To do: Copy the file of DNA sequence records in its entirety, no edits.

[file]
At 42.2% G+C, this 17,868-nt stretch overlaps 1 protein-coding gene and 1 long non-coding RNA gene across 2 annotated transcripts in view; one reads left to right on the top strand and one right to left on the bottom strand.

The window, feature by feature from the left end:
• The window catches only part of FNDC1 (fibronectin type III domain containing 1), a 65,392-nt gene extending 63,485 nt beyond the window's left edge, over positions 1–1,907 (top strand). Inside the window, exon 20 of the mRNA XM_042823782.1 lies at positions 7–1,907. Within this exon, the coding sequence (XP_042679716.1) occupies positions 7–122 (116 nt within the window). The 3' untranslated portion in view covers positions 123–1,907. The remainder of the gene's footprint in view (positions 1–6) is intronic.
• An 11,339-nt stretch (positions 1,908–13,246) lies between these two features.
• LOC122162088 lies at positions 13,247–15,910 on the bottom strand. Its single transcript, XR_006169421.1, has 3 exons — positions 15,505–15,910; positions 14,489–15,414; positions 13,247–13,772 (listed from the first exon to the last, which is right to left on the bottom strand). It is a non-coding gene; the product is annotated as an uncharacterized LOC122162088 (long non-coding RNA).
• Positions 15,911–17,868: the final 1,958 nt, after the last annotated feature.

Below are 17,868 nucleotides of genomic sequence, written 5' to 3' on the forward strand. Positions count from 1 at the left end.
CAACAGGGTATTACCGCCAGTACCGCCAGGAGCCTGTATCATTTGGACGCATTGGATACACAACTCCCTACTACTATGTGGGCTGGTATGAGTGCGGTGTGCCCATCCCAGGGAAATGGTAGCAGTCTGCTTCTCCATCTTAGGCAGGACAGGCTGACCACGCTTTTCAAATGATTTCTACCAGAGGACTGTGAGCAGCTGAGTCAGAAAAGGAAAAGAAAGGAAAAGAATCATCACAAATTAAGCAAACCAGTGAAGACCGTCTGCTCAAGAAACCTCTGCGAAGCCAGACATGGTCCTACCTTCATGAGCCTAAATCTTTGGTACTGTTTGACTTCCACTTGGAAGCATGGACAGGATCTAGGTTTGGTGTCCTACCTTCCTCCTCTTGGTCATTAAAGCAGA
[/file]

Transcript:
At 42.2% G+C, this 17,868-nt stretch overlaps 1 protein-coding gene and 1 long non-coding RNA gene across 2 annotated transcripts in view; one reads left to right on the top strand and one right to left on the bottom strand.

The window, feature by feature from the left end:
• The window catches only part of FNDC1 (fibronectin type III domain containing 1), a 65,392-nt gene extending 63,485 nt beyond the window's left edge, over positions 1–1,907 (top strand). Inside the window, exon 20 of the mRNA XM_042823782.1 lies at positions 7–1,907. Within this exon, the coding sequence (XP_042679716.1) occupies positions 7–122 (116 nt within the window). The 3' untranslated portion in view covers positions 123–1,907. The remainder of the gene's footprint in view (positions 1–6) is intronic.
• An 11,339-nt stretch (positions 1,908–13,246) lies between these two features.
• LOC122162088 lies at positions 13,247–15,910 on the bottom strand. Its single transcript, XR_006169421.1, has 3 exons — positions 15,505–15,910; positions 14,489–15,414; positions 13,247–13,772 (listed from the first exon to the last, which is right to left on the bottom strand). It is a non-coding gene; the product is annotated as an uncharacterized LOC122162088 (long non-coding RNA).
• Positions 15,911–17,868: the final 1,958 nt, after the last annotated feature.

Below are 17,868 nucleotides of genomic sequence, written 5' to 3' on the forward strand. Positions count from 1 at the left end.
CAACAGGGTATTACCGCCAGTACCGCCAGGAGCCTGTATCATTTGGACGCATTGGATACACAACTCCCTACTACTATGTGGGCTGGTATGAGTGCGGTGTGCCCATCCCAGGGAAATGGTAGCAGTCTGCTTCTCCATCTTAGGCAGGACAGGCTGACCACGCTTTTCAAATGATTTCTACCAGAGGACTGTGAGCAGCTGAGTCAGAAAAGGAAAAGAAAGGAAAAGAATCATCACAAATTAAGCAAACCAGTGAAGACCGTCTGCTCAAGAAACCTCTGCGAAGCCAGACATGGTCCTACCTTCATGAGCCTAAATCTTTGGTACTGTTTGACTTCCACTTGGAAGCATGGACAGGATCTAGGTTTGGTGTCCTACCTTCCTCCTCTTGGTCATTAAAGCAGA